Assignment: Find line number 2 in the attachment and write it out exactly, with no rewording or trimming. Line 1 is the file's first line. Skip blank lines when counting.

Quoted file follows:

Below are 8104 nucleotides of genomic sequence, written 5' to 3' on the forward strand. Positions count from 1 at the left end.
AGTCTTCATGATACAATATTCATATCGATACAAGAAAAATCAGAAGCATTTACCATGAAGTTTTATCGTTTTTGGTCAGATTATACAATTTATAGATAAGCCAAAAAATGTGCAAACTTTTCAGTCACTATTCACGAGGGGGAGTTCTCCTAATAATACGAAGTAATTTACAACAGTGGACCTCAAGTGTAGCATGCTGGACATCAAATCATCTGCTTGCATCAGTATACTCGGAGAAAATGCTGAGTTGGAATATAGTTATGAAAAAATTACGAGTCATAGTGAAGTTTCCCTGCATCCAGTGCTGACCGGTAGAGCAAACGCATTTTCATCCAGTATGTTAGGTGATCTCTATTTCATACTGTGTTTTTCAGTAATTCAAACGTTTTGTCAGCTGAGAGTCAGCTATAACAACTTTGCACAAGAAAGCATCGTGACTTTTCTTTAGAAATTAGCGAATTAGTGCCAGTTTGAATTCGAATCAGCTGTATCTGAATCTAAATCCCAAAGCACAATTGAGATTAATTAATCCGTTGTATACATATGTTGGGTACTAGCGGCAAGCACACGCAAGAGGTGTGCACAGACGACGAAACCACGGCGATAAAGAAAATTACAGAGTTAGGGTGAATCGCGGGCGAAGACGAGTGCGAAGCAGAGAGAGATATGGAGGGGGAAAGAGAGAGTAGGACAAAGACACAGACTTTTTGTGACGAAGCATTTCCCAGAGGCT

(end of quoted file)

AGTCTTCATGATACAATATTCATATCGATACAAGAAAAATCAGAAGCATTTACCATGAAGTTTTATCGTTTTTGGTCAGATTATACAATTTATAGATAAGCCAAAAAATGTGCAAACTTTTCAGTCACTATTCACGAGGGGGAGTTCTCCTAATAATACGAAGTAATTTACAACAGTGGACCTCAAGTGTAGCATGCTGGACATCAAATCATCTGCTTGCATCAGTATACTCGGAGAAAATGCTGAGTTGGAATATAGTTATGAAAAAATTACGAGTCATAGTGAAGTTTCCCTGCATCCAGTGCTGACCGGTAGAGCAAACGCATTTTCATCCAGTATGTTAGGTGATCTCTATTTCATACTGTGTTTTTCAGTAATTCAAACGTTTTGTCAGCTGAGAGTCAGCTATAACAACTTTGCACAAGAAAGCATCGTGACTTTTCTTTAGAAATTAGCGAATTAGTGCCAGTTTGAATTCGAATCAGCTGTATCTGAATCTAAATCCCAAAGCACAATTGAGATTAATTAATCCGTTGTATACATATGTTGGGTACTAGCGGCAAGCACACGCAAGAGGTGTGCACAGACGACGAAACCACGGCGATAAAGAAAATTACAGAGTTAGGGTGAATCGCGGGCGAAGACGAGTGCGAAGCAGAGAGAGATATGGAGGGGGAAAGAGAGAGTAGGACAAAGACACAGACTTTTTGTGACGAAGCATTTCCCAGAGGCT